Kubitschek performs an informal litmus test on most technology purchase decisions: Is it beneficial to the patient? Does it help the practice from an efficiency standpoint? If it’s a benefit to the practice, is it at least neutral for the patient?

“It’s always a balancing act of coming up with the best use of new technologies” without blowing the practice’s technology budget, he says. “I remember when e-mail first came out, we had a couple of physicians who insisted every email had to be printed out, and then a reply was dictated and put back in electronically. That didn’t last long.”

Determine the upside potential

If there’s any good news to the grim data on technology costs, it may be that some of these systems are doing a better job with coding, says Boesen, so that some of these new costs are being recovered.

“In my experience practices do much better coding when they are using an EHR system,” she says. “All of your charge data is electronically transferred to a practice management system. It lets you review the note when getting ready to file a claim so you can make sure the doctor charged for everything. At one practice I found an average of six missed charges a day, [before the EHR] so there are some pluses.”

For Julie Gunther, MD, a family physician in Boise, Idaho, with a direct-pay practice model, having an EHR system that also manages e-mails and texts with patients has paid for itself in a different way. On a recent family vacation, the solo doctor stayed in touch with patients electronically, answering non-emergency questions when she found some down time.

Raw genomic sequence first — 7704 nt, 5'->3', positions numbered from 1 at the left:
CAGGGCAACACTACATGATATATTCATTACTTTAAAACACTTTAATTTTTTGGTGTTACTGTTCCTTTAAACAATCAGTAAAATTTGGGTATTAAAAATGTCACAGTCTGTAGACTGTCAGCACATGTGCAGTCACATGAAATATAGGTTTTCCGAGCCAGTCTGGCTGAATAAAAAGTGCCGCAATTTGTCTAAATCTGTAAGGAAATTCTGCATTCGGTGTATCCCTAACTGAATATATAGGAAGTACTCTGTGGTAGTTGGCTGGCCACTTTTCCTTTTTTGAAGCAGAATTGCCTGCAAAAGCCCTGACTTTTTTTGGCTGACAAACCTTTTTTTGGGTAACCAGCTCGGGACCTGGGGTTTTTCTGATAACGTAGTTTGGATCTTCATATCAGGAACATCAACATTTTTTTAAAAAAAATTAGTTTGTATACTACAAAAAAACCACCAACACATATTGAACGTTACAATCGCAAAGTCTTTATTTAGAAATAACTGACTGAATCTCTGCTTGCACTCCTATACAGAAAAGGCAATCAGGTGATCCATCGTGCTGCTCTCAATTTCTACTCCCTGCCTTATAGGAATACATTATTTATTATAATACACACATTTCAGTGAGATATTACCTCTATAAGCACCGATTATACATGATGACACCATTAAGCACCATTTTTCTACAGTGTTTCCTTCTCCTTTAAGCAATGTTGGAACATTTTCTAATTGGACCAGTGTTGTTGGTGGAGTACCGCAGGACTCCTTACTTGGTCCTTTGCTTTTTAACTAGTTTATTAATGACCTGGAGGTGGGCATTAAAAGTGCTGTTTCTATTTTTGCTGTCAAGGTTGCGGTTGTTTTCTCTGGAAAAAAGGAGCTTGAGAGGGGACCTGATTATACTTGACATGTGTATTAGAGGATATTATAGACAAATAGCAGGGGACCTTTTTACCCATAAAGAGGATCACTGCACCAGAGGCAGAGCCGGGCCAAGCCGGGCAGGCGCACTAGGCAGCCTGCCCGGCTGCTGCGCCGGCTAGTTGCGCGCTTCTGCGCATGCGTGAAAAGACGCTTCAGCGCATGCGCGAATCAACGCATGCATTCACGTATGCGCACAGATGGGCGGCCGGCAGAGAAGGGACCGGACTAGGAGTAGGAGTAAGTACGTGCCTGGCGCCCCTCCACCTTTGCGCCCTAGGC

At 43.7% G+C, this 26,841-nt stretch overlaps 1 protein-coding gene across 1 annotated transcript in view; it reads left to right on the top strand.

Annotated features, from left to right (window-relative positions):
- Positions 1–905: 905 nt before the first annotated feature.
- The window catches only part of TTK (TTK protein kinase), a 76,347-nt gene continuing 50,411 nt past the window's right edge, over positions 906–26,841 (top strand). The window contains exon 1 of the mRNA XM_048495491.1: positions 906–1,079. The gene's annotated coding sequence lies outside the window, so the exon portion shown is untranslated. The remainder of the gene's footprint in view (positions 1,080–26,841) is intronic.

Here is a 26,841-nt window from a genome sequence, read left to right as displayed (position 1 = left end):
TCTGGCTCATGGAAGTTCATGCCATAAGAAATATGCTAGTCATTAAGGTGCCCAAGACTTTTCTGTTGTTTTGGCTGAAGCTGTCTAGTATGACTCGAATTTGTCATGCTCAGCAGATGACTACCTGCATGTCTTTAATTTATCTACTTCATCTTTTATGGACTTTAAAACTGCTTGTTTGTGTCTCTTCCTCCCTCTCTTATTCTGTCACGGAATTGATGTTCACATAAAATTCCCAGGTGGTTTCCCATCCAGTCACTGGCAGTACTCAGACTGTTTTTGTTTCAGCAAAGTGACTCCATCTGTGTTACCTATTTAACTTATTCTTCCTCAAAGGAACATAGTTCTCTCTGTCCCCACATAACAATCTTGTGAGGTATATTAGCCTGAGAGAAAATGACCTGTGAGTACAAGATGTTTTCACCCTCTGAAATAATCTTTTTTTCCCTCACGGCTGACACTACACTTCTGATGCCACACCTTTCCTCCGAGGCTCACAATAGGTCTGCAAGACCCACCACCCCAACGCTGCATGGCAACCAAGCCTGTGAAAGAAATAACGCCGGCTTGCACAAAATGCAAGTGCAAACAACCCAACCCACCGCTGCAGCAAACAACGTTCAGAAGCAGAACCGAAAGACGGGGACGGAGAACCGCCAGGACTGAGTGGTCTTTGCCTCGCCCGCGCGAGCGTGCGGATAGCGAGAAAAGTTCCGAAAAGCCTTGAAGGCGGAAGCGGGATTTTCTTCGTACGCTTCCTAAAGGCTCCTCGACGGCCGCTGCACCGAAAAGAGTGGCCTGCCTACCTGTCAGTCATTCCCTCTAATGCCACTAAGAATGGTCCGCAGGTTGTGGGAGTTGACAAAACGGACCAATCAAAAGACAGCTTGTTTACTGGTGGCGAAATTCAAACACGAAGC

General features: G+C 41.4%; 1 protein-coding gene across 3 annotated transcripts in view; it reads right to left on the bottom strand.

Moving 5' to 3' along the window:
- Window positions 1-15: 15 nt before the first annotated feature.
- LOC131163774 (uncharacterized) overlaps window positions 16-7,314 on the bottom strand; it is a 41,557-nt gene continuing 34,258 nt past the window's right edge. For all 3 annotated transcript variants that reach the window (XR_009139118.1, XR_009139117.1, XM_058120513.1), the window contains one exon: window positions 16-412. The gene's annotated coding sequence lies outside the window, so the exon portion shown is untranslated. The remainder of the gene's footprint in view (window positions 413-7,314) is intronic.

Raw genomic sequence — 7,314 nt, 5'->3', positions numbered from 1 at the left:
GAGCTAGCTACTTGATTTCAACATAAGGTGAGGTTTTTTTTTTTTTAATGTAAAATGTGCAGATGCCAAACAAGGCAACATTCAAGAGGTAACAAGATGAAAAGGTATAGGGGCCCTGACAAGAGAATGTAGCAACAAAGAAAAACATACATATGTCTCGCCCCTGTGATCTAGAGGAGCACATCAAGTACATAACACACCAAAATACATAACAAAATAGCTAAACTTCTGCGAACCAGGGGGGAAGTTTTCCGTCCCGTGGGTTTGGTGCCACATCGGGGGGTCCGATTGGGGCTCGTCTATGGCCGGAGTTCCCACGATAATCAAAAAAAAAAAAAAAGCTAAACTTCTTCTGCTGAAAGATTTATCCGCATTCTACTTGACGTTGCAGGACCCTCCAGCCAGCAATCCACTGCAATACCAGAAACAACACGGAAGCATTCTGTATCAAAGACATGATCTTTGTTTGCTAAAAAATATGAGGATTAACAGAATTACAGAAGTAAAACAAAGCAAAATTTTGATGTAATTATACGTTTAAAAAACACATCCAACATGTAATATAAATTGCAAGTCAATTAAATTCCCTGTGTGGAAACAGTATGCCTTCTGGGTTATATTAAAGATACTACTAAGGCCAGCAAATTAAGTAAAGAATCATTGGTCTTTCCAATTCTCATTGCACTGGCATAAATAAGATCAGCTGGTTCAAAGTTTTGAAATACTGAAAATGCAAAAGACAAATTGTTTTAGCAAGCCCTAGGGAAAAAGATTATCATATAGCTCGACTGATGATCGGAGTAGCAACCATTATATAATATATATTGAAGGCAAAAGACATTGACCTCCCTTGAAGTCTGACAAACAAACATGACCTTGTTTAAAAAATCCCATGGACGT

The 24/7 on-call aspect, doesn’t bother her, she says, because she’s better able to manage her work load and schedule throughout the year. Fewer dollars invested in staff and sophisticated payer-management systems – she recently picked up a $400 printer at Costco rather than leasing – also means she can spend more on office décor and other patient-focused amenities.

“I have a partner starting shortly, so in the future if patients need a face-to-face meeting they can see her,” she says. “For now, I have a personal cell phone to stay in touch and that’s really all I need.”


NEXT: Getting a handle on tech spending


Getting a handle on tech spending

  • Start with the end in mind. Set numeric expectations for what the new technology is supposed to accomplish, with savings target benchmarks required for each subsequent upgrade. Don’t forget staff productivity costs.

  • Shop around. Take the time to solicit multiple bids and ask for ancillary services to be wrapped into the purchase. Run multi-year projections on subscription services vs. owning equipment.

  • Set a budget over time for total technology spending-3% of revenues, say-and put projects on hold that would substantially increase a three-year rolling average expenditure.

  • Build future performance expectations into technology vendor contracts.